Covered 365: Day 224

Thor #224, Marvel Comics, June 1974. Artist: John Romita.

I’m gonna officially come out and say it, Day 224 was the worst day of the year so far for covers. Being the eternal optimist I’ll also add that it will end up being the worst day of the entire year.

I like Thor #224 the best, I think John Romita draws a terrific scene and I really like the colour scheme.

I also really like Mike Zeck’s impactful cover to Captain America #224, strong cover.

I’ll add Neal Adams’ Batman #224 to round out the day, strong composition and perspective but the bad guy is meh.

A great comic book cover matching each day of the year, 1 through 365. Please chime in with your favourite corresponding cover, from any era.

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Walter Durajlija
Walter Durajlija is an Overstreet Advisor and Shuster Award winner. He owns Big B Comics in Hamilton Ontario.
Articles: 1589

9 Comments

  1. Three of the best covers so far…colorful and impactful. Certainly I look at them and think I’m seeing something for the first time… I loved Mike Zecks work. He seems like a great artist from 1980 to 1990 and I wish he would have done more work.

  2. I will reuse “meh”. Romita rarely delivers anything that appeals to me. I have to credit this exercise with suggesting that this is my ingrained response, and it probably explains why I never bought Spider-Man in my formative pre-collecting years. I have to give some props to Romita’s conceptual representation of birds in the image – minimalist and yet evocative.

    I think we are now unquestionably into the cover desert, with so few titles running 225 issues. I don’t see anything great for tomorrow. Of the lot it is neck and neck between Daredevil and Tarzan, and I am going Tarzan because he deserves more love around here – also there are no feet in the image. A lot to like in the Daredevil – clever title style/placement, cool angle, wing breaking fourth wall, but at the end it is just a bit too familiar to me. Batman and Marvel Tales also get a mention. The Live Action Spider-Man Holodisk of Spectacular Spider-Man is, of course, spectacular, but you had to be there.

  3. Walter, I would have picked the Captain America for top cover. Beautiful rendering on Cap, reminds me of Kirby and Steranko, if not our 1940s-era Cap. Timeless scene.

    Zeck’s work in Spider-Man, 1987, “Kraven’s Last Hunt,” still brings powerful images to mind. That was collected into an early Marvel Graphic Novel, well deserving.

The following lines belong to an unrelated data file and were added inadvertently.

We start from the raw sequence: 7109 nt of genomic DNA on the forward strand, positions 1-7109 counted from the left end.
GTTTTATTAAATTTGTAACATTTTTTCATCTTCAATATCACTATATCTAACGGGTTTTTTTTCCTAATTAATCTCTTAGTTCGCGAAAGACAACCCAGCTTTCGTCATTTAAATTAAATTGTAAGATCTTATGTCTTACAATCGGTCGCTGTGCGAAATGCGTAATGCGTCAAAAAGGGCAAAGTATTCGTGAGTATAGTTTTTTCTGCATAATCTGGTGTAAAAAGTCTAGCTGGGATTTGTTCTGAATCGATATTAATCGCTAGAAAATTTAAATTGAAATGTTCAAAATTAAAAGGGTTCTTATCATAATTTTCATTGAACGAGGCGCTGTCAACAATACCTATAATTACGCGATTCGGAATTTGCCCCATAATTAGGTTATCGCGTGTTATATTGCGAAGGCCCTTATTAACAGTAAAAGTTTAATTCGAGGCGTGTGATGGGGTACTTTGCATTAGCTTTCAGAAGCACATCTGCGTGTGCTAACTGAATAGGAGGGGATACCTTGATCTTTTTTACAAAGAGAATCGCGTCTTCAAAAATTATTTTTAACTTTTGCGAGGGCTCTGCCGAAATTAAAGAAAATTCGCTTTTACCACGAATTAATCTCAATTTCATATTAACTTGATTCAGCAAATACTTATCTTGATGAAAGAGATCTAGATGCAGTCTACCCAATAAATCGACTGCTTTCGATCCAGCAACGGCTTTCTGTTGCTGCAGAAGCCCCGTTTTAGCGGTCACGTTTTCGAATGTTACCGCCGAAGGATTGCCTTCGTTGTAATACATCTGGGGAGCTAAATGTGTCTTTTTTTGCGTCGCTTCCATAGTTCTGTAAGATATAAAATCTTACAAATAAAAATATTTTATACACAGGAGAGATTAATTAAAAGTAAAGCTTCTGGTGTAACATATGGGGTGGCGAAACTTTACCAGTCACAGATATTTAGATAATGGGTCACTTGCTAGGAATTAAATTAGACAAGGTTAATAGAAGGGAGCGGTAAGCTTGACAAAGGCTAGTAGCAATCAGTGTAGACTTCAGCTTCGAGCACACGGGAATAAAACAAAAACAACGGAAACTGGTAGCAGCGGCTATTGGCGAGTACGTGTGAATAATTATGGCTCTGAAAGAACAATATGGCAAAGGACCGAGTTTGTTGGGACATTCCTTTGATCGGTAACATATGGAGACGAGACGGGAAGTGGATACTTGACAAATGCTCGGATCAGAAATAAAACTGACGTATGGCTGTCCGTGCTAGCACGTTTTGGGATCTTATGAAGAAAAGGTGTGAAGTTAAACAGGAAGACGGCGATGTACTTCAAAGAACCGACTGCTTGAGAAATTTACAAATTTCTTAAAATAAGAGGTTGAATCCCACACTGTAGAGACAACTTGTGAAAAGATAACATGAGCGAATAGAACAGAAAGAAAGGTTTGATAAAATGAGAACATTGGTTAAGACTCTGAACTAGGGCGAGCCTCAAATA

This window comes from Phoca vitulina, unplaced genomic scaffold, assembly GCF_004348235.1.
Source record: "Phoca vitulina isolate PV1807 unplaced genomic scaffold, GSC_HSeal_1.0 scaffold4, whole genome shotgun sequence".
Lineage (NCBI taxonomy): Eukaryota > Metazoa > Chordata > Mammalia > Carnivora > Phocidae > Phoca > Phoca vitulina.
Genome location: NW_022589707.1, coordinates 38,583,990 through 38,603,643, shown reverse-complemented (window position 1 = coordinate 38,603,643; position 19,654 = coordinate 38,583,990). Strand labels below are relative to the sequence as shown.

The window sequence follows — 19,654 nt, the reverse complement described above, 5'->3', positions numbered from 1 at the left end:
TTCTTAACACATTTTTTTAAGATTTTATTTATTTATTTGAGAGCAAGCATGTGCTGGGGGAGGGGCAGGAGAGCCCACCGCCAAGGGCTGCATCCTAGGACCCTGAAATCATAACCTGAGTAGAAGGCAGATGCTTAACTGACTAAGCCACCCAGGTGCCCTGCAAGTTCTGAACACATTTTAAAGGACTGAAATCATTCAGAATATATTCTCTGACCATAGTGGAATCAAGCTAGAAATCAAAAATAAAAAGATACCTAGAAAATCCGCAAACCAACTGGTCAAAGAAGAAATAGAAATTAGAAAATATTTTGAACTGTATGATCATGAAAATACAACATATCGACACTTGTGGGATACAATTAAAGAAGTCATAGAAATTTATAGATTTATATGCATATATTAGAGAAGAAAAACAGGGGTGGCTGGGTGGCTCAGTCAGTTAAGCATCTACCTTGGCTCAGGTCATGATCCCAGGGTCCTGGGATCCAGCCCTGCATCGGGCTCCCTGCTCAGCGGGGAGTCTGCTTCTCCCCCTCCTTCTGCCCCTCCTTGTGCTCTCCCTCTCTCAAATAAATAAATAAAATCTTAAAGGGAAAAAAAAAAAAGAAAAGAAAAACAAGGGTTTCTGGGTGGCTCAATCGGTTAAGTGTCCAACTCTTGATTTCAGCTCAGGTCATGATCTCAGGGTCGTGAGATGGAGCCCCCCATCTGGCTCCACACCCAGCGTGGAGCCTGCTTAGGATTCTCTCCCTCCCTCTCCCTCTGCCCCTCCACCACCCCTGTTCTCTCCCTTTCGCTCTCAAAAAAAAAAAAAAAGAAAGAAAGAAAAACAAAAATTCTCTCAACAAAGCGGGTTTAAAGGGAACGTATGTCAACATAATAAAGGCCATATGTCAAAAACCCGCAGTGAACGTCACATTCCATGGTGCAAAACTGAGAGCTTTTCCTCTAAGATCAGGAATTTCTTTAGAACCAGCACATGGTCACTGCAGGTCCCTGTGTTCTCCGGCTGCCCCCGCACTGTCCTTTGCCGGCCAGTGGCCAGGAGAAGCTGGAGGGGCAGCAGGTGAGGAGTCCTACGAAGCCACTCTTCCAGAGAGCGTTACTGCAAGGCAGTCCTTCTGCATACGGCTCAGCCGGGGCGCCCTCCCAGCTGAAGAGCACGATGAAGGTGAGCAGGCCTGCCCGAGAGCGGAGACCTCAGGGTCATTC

I agree on the underwhelming Adams’ Batman…what’s with those giant clawed feet on our protagonist? I assume this guy is a mutant or something, looks like Manbat feet. Honest, I don’t have a foot thing, it just jumped out!! Perspective doesn’t ring true with the buildings and water, either.

  4. I concur with Bud, Cap by Zeck is stronger for the win, but I’m glad you at least had it in the line up. There are very few Zeck covers that I don’t like, from the composition to the excellent coloring, it just works for me.

  5. When I looked at today’s selection, I thought there were several good choices among an ever dwindling and limited supply of covers. My first choice was HULK 224 – really strong and powerful image of the HULK.

    The runner-up position was a close contest among Conan 224, Thor 224, and Captain America 224 – each were outstanding. For me, the only weakness in Batman 224 is the standard Adams set in his other Batman covers, but still a good cover.

    Thanks to Chris for pointing out the McFarlane work on Marvel Tales 224 in yesterday’s comments. Unlike most, I remain a fan of McFarlane’s run on ASM and the Spider-Man series, so the Marvel Tales covers are a bonus. As a Spidey fan, I still remember the shock upon seeing McFarlane’s first work on ASM, and my reaction was enthusiastic as it felt as though McFarlane had breathed new life and energy into Spider-Man at a critical time – the wedding to MJ, the arrival of issue #300 and the introduction of Venom. The comparison of the issues prior to McFarlane’s arrival are a testament to how much his art and vision of Spider-Man meant to the character.

  6. I am also in favor of the Cap cover! While Destroyer covers are universally good, this one is not on the top of my list. Tomorrow I am favoring the DD cover…yes its almost a Spidey cover but not quite and Tarzan looks a little too beaten on the Kubert cover… but I agree with Chris that they are the better covers for a dwindling supply of knockouts!

  7. Not buildings and water on the Batman, that’s a sternwheeler riverboat. Took me a couple of minutes to comprehend it. Don’t know what the story is about but the villain looks slightly oriental, with weird feet. “Kirby-ism” seems to have influenced a lot of Marvel artists, I like it except for the chunky legend boxes. Maybe Cap is a bit too bright for context of the scene? Or maybe that would bethe cliche, dark gloomy lighting.

    Were covers given a bit more time because it had to sell the comic, were there revisions or multiple concepts where one was chosen?

  8. Joining Bud, CK and David on applauding the work of Mike Zeck, particularly the “Kraven’s Last Hunt” storyline and covers.

    His cover image of Web of Spider-Man #32 is one my all-time favorites.

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